Michael Thirkettle is chief executive of property consultancy McBains Cooper.
The recent declaration that the government wants to see 1m new homes built by 2020 raised hopes among those desperate to get on the housing ladder – and raised eyebrows among those in the construction industry. But even though this is a laudable ambition, it will be impossible to reach that number without a radical re-think of how – and where – we allow new homes to be built.
So the much anticipated housing and planning bill, published this week, included further relaxation of planning rules for building on brownfield sites. “Unlocking the potential of brownfield” is the current buzz phrase.
However, although the measures in the bill give automatic planning permission in principle on brownfield sites – to bring forward more land to build new homes quicker, while protecting the green belt – the Royal Institution of Chartered Surveyors calculates this will only enable 226,000 new homes to be built over the next four years. Furthermore, as the RICS point out, some sites will still take a long time to see any development at all.
Admittedly, some of these delays can be down to “land-banking”, in which large developers sit on brownfield land because they hope its value will increase. But not all blame can be laid at developers’ doors. Often there is a significant cost associated with decontaminating former industrial land, while some of the earmarked brownfield sites are in bleak areas where people may not want to live, such as next to busy, dangerous roads. Little wonder there is a lack of appetite to build.
Perhaps more pertinently, there is not enough brownfield to meet development needs anyway. Reports show that around one million new homes are required around London and the south east; there is enough brownfield capacity to meet just a fifth of this number.
Even if, as the Campaign to Protection of Rural England calculates, there is enough brownfield to deliver 1m homes, experts like Sir Michael Lyons, who led a major commission into housebuilding, say there will still be a deficit of 2m homes by 2020 if current building trends continue.
That’s why we need to be far bolder and open up more of the green belt for development. Building on the green belt is still seen by many as sacrilege – but the very term is an emotionally-charged one which is often used in a cavalier fashion.
Much of the green belt nowhere near resembles a bucolic image of England’s green and pleasant land. In many cases, it is scrubland, former brownfield sites, or vacant land with little value. In the capital, according to a report by London First, around 40 per cent of designated green belt includes airfields, water treatment works and old hospitals.
Contrary to popular belief, built-up areas comprise less than 10 per cent of England and Wales. And, as Paul Cheshire of the LSE points out, half of this area comprises gardens with actual houses only covering around one per cent of this area: meanwhile the green belt covers 13 per cent.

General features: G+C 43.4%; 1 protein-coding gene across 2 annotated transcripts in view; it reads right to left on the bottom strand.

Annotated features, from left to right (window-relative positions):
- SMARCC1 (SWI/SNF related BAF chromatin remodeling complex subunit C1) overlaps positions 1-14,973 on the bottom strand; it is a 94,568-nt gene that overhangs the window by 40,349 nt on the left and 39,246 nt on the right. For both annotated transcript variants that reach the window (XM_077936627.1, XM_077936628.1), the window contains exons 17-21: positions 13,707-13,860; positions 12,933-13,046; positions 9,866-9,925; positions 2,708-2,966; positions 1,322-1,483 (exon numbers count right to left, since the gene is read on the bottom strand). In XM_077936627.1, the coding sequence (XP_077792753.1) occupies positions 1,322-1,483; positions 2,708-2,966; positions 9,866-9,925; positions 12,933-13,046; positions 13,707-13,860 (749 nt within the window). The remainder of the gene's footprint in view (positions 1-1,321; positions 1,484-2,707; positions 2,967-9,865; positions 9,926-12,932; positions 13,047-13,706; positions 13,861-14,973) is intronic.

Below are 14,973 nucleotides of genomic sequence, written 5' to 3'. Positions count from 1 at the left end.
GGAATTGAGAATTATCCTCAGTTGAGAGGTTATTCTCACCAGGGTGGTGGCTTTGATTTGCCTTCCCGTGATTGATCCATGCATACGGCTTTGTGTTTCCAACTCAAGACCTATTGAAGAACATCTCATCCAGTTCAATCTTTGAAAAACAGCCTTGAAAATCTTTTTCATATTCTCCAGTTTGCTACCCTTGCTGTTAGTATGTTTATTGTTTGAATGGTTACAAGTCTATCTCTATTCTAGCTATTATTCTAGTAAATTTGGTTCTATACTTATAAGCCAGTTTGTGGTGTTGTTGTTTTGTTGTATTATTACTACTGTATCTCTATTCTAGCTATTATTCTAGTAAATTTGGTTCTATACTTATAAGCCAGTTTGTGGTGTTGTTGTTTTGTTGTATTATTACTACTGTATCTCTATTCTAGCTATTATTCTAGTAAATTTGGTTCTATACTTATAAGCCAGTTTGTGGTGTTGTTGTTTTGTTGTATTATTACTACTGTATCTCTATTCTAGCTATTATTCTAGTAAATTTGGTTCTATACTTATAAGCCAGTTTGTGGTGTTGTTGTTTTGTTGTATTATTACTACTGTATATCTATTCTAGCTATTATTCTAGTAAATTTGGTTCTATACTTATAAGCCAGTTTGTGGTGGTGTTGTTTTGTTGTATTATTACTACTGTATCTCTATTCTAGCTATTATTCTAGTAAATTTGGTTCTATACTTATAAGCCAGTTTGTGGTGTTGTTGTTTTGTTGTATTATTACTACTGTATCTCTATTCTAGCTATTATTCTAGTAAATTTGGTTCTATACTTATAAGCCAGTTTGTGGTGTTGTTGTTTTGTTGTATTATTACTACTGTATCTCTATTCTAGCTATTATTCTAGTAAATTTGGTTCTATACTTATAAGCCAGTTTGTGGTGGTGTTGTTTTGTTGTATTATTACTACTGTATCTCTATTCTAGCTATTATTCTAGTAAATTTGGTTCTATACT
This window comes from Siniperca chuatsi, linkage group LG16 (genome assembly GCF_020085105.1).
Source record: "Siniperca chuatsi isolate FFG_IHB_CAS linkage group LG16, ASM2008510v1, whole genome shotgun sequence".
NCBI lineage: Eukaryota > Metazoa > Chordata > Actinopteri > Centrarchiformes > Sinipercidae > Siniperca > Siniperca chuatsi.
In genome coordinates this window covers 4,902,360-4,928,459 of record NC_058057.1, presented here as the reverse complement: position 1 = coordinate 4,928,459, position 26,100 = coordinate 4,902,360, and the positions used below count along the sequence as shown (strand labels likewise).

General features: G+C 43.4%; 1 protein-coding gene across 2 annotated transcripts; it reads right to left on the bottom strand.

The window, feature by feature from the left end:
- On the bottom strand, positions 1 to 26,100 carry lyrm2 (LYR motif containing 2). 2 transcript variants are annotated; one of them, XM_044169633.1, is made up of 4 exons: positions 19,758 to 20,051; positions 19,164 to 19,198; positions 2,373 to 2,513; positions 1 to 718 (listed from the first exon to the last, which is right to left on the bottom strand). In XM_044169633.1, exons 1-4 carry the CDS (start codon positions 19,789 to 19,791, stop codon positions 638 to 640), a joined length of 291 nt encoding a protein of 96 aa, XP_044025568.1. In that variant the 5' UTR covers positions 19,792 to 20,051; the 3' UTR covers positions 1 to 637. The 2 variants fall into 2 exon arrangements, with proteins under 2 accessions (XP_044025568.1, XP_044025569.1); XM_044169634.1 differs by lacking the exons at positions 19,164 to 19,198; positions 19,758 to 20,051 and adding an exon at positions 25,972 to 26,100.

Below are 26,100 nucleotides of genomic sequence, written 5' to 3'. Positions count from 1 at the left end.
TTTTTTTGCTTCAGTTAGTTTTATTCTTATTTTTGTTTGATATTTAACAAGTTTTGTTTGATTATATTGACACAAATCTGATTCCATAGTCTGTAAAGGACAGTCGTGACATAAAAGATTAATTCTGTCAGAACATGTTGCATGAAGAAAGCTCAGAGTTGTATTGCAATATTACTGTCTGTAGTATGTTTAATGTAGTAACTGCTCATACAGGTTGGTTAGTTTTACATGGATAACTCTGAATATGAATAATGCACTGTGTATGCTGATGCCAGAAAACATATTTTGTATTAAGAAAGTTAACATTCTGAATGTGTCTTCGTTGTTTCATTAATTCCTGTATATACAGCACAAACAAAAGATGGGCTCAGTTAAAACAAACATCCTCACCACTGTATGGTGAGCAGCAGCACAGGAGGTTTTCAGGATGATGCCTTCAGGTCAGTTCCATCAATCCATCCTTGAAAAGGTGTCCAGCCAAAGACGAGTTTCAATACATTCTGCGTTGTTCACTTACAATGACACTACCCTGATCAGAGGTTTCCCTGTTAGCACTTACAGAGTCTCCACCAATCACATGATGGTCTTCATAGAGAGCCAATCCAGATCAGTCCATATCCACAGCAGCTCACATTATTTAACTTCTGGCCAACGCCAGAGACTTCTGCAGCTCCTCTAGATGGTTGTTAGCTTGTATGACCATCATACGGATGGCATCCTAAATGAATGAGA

Professor Cheshire says intelligently-selected green spaces around cities could still be maintained. A 1km ring inside the M25 would include enough land to meet London’s housing needs for a generation – and would represent just 0.1 per cent of England’s surface.
The green belt has not halted development; it has just pushed it out into rural areas not defined as green belt, meaning longer commutes for people and more environmental damage.
One more advantage of the green belt is that good transport links are already in place. According to the surveyors Countrywide, within walking distance of 80 railway stations in greenbelt on the edge of English cities there is enough unused land to provide nearly 500,000 new homes. In short, it would mean a sustainable solution to the addressing the problem of housing supply, without a cost to the environment.
Successive governments, have unsurprisingly, shied away from introducing reforms which would allow more development of the green belt, seeing it as political suicide. But with the next general election almost five years away, the opportunity is there for some brave decisions that will truly help address the housing crisis. Green space could still be protected in other ways: for example, the government could set a limit on development by only allowing construction within a restricted radius of transport hubs.
The question remains whether policymakers are bold enough to give the green light to developing more of the green belt, or whether we’ll continue to be stuck at red – making this latest bill just one more missed opportunity to address the housing crisis.
Michael Thirkettle is chief executive of McBains Cooper, an international construction and property consultancy.This article is from the CityMetric archive: some formatting and images may not be present.